澳门巴黎人网站首页：Forging a strong community for the Chinese nation
With the concept of building a community for the Chinese nation becoming increasingly popular, discussions have to be centered on ethnology, politics, history and other such subjects.
The recent central conference on ethnic affairs, which once again stressed that forging a strong sense of community is the main line of the country's work on ethnic affairs, promoted the concept of building a community for the Chinese nation. In fact, the emergence and use of the concepts "Chinese nation" and the "community of Chinese nation" are related to China as a multi-ethnic country and are attributed to "nation" rather than "ethnicity" in the general sense.
Only by understanding this point can we understand the significance of forging a strong sense of community in the Chinese nation to ensure the stability and development of China as a multi-ethnic nation.
After the emergence of the unified Qin Dynasty (221-206 BC), there was a division between huaxia, a term used to denote the ancient Chinese people, and the yi minorities, or non-Chinese ethnic groups, but it was emphasized that both huaxia and yi people are members of "one family".
Amid the constitutional reform during the late Qing Dynasty (1644-1911), scholar and political visionary Liang Qichao (1873-1929) introduced the concept of "nation" in China in 1902－as well as the concept of the "Chinese nation". Although Liang defined the Chinese nation as one that consists of "anyone who immediately has the consciousness that 'I am Chinese' whenever he or she meets foreigners", this definition caused some confusion.
In 1939, after seeing the Japanese invaders use the concept of "ethnicity" as a tool to split the multi-ethnic Chinese nation, historian Gu Jiegang systematically interpreted the concept of the "Chinese nation" and its development, and explained that the "Chinese nation", among other things, comprises all the people under the rule of a government within the territory of China.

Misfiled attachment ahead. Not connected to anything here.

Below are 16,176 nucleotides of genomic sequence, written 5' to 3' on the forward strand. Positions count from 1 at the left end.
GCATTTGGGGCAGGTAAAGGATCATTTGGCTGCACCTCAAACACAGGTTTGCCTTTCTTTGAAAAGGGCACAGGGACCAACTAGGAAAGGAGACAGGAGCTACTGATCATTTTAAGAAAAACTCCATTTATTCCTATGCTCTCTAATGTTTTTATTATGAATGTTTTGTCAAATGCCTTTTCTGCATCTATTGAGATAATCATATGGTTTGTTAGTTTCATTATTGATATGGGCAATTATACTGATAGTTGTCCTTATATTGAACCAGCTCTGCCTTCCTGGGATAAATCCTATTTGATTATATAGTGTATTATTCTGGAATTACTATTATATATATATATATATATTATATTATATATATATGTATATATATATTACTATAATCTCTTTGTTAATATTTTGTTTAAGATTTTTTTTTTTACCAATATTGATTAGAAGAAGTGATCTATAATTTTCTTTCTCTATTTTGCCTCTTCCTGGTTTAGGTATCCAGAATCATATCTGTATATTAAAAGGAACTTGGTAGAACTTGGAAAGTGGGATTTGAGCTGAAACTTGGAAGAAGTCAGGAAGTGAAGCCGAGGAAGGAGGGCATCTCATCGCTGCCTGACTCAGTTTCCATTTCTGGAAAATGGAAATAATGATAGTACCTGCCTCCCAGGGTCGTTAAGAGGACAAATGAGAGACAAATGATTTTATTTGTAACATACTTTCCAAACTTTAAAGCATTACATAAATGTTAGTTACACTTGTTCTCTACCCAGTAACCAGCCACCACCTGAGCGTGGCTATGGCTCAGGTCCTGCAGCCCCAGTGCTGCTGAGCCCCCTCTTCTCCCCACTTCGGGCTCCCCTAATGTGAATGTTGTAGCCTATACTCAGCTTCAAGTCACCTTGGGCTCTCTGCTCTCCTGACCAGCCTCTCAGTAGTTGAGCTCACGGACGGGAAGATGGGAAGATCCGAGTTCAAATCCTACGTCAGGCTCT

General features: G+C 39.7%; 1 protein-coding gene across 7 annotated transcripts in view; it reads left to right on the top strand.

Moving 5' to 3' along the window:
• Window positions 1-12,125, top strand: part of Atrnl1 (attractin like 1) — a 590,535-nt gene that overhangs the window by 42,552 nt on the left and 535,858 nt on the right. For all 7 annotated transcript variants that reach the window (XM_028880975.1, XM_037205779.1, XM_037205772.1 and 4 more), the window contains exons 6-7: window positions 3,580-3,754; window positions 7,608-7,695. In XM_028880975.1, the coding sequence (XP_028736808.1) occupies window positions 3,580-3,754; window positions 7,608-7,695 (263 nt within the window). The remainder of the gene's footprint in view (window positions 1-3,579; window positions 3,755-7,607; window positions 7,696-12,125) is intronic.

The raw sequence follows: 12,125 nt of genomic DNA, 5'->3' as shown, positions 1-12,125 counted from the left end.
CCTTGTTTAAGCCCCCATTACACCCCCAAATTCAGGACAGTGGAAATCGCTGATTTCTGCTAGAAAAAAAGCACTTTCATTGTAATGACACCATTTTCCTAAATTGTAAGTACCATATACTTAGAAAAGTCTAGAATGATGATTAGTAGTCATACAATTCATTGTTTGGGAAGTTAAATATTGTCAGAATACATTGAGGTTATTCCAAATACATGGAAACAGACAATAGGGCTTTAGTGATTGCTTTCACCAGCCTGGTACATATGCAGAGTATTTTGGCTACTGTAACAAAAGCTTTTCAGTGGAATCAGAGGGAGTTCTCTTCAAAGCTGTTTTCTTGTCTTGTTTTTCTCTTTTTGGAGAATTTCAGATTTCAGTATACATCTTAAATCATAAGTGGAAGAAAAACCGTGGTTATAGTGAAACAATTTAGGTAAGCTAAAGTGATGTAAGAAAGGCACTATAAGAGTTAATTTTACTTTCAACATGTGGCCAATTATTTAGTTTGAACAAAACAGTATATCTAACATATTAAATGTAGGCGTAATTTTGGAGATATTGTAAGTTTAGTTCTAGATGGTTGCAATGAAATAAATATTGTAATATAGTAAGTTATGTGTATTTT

Xia Nai, a pioneering archaeologist, was one of the first scholars to use the term "community of the Chinese nation". In an article titled "Archaeology of New China" published in the Archaeology magazine in 1962, while explaining the term "community of the Chinese nation", Xia wrote: "There are still many ethnic minorities in China today, and they are different from the Han people, but the ancestors of various ethnic groups have established increasingly close ties with the ancestors of the Han people over the centuries, and they together have formed a community of the Chinese nation."
And in the 1980s, in an article on the pattern of pluralistic integration of China's ethnic groups, sociologist and anthropologist Fei Xiaotong defined the Chinese nation as the"1.1 billion people with ethnic identity within China's present territory", and "all the people living on the Chinese land who have created a unified multi-ethnic China". This definition goes beyond the nature of general "ethnicity" in domestic ethnological research, covering all the people of a sovereign state.
Since the theory of "pluralistic and integrated pattern of ethnic groups in China" was put forward in the 1990s, the academic discussions on the "Chinese nation" have mostly focused on the structure of "pluralism", with "integration" not being the main content of such discussions.
As a result, such misinterpretations have undermined not only the research on the "Chinese nation" but also the Chinese people's sense of identification with the Chinese nation. For example, because of the influence of ethnic consciousness, some people's identification with a certain ethnic group may have been strengthened and their identification with the Chinese nation as a whole weakened.
So to maintain the stability and development of China as a multi-ethnic nation, putting forward the concept of building a strong sense of community for the Chinese nation is certainly the right decision.
The external environment that is affecting China's stability and development as a multi-ethnic nation has created both opportunities and challenges for China. In order to realize the great rejuvenation of the Chinese nation, the country needs to forge community awareness in the Chinese nation, which in turn will help consolidate the unity among its 56 ethnic groups.
Three major legacies of our ancestors will help us promote such a community consciousness. The first is the concept of a "common homeland" created by the different ethnic groups living on the Chinese land－the territory of China as a multi-ethnic state.
The second is the concept of "big family" established through communication and integration in the process of building the "common homeland"－the community of the Chinese nation.
And the third is "common culture", which emanates from the Chinese civilization built by the different ethnic groups living on the Chinese land, with the pursuit of "universal harmony" at its core.
The author is a researcher with the Institute of Chinese Borderland Studies, the Chinese Academy of Social Sciences.
The views don't necessarily reflect those of China Daily.
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